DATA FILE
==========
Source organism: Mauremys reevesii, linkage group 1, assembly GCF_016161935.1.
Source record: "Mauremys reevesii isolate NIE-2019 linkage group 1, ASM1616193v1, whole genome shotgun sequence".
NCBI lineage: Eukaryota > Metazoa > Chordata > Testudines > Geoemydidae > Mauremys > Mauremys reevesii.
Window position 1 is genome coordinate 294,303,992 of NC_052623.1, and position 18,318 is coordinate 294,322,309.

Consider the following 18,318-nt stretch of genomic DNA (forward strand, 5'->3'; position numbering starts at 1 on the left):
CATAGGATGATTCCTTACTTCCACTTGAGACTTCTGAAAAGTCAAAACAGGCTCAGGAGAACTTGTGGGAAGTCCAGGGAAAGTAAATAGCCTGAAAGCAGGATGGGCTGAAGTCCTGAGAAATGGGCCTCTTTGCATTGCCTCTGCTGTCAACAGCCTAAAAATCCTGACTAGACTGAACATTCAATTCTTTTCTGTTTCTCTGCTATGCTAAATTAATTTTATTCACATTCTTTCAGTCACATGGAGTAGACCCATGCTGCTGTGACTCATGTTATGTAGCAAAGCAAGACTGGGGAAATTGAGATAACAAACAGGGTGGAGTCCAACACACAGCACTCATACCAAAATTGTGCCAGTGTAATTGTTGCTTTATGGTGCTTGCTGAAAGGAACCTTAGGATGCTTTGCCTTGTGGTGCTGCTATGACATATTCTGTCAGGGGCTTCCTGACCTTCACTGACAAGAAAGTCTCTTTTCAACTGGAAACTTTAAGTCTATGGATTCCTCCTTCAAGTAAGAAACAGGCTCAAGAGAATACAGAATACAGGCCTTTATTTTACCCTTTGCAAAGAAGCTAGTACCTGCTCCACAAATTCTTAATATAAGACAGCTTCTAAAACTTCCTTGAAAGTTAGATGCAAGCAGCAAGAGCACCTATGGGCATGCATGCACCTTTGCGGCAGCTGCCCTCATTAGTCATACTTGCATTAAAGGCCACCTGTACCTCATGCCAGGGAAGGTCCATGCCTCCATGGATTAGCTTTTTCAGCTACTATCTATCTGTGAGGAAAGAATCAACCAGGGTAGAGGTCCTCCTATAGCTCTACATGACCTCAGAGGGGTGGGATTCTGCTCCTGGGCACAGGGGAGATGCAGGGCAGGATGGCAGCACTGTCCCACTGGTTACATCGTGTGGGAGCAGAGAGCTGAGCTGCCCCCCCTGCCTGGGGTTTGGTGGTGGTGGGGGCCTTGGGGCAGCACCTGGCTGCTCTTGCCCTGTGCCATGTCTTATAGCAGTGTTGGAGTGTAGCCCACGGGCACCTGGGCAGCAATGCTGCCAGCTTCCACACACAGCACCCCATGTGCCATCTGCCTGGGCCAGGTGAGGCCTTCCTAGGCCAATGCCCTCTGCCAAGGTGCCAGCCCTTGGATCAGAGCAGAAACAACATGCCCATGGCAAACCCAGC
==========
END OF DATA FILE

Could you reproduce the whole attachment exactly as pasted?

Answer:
Source organism: Mauremys reevesii, linkage group 1, assembly GCF_016161935.1.
Source record: "Mauremys reevesii isolate NIE-2019 linkage group 1, ASM1616193v1, whole genome shotgun sequence".
NCBI lineage: Eukaryota > Metazoa > Chordata > Testudines > Geoemydidae > Mauremys > Mauremys reevesii.
Window position 1 is genome coordinate 294,303,992 of NC_052623.1, and position 18,318 is coordinate 294,322,309.

Consider the following 18,318-nt stretch of genomic DNA (forward strand, 5'->3'; position numbering starts at 1 on the left):
CATAGGATGATTCCTTACTTCCACTTGAGACTTCTGAAAAGTCAAAACAGGCTCAGGAGAACTTGTGGGAAGTCCAGGGAAAGTAAATAGCCTGAAAGCAGGATGGGCTGAAGTCCTGAGAAATGGGCCTCTTTGCATTGCCTCTGCTGTCAACAGCCTAAAAATCCTGACTAGACTGAACATTCAATTCTTTTCTGTTTCTCTGCTATGCTAAATTAATTTTATTCACATTCTTTCAGTCACATGGAGTAGACCCATGCTGCTGTGACTCATGTTATGTAGCAAAGCAAGACTGGGGAAATTGAGATAACAAACAGGGTGGAGTCCAACACACAGCACTCATACCAAAATTGTGCCAGTGTAATTGTTGCTTTATGGTGCTTGCTGAAAGGAACCTTAGGATGCTTTGCCTTGTGGTGCTGCTATGACATATTCTGTCAGGGGCTTCCTGACCTTCACTGACAAGAAAGTCTCTTTTCAACTGGAAACTTTAAGTCTATGGATTCCTCCTTCAAGTAAGAAACAGGCTCAAGAGAATACAGAATACAGGCCTTTATTTTACCCTTTGCAAAGAAGCTAGTACCTGCTCCACAAATTCTTAATATAAGACAGCTTCTAAAACTTCCTTGAAAGTTAGATGCAAGCAGCAAGAGCACCTATGGGCATGCATGCACCTTTGCGGCAGCTGCCCTCATTAGTCATACTTGCATTAAAGGCCACCTGTACCTCATGCCAGGGAAGGTCCATGCCTCCATGGATTAGCTTTTTCAGCTACTATCTATCTGTGAGGAAAGAATCAACCAGGGTAGAGGTCCTCCTATAGCTCTACATGACCTCAGAGGGGTGGGATTCTGCTCCTGGGCACAGGGGAGATGCAGGGCAGGATGGCAGCACTGTCCCACTGGTTACATCGTGTGGGAGCAGAGAGCTGAGCTGCCCCCCCTGCCTGGGGTTTGGTGGTGGTGGGGGCCTTGGGGCAGCACCTGGCTGCTCTTGCCCTGTGCCATGTCTTATAGCAGTGTTGGAGTGTAGCCCACGGGCACCTGGGCAGCAATGCTGCCAGCTTCCACACACAGCACCCCATGTGCCATCTGCCTGGGCCAGGTGAGGCCTTCCTAGGCCAATGCCCTCTGCCAAGGTGCCAGCCCTTGGATCAGAGCAGAAACAACATGCCCATGGCAAACCCAGC